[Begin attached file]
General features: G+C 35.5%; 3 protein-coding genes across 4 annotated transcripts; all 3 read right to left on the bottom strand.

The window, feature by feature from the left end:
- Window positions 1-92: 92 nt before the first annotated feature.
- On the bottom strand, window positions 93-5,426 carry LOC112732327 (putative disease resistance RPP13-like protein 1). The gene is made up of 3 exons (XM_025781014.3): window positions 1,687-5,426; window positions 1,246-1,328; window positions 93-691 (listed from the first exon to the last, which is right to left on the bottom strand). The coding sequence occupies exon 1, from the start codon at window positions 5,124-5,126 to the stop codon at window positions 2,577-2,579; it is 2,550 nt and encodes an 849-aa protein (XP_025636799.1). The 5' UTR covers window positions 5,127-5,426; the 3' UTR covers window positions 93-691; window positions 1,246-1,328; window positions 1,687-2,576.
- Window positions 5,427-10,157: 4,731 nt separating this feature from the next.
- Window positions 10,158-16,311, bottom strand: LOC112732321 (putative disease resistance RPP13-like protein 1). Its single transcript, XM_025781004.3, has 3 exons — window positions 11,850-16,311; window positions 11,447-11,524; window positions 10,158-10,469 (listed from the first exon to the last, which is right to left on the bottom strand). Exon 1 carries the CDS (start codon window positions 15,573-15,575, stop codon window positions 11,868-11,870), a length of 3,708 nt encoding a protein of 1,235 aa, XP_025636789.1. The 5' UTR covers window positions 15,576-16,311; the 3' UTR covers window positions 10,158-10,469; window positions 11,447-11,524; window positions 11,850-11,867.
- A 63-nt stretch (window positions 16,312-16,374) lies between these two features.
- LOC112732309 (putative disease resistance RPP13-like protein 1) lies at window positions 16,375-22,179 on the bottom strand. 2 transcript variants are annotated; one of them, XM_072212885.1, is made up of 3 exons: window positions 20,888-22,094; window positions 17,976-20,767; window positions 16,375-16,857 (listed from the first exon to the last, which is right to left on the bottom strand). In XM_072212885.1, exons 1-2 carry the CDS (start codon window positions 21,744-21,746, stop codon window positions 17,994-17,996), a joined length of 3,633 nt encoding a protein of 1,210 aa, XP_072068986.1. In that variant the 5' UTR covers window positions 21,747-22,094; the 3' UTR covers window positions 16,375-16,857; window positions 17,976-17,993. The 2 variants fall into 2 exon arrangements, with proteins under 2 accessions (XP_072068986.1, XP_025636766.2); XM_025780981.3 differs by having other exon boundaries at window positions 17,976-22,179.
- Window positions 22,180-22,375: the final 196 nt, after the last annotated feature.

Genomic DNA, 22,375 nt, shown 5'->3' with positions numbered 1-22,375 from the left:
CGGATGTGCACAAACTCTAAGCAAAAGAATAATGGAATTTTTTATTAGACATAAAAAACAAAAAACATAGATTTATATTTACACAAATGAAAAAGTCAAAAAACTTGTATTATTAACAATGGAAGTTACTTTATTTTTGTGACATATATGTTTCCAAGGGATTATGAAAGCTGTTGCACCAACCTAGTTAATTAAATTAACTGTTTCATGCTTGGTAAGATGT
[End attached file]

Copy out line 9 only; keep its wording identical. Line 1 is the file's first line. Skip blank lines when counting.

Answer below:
- Window positions 22,180-22,375: the final 196 nt, after the last annotated feature.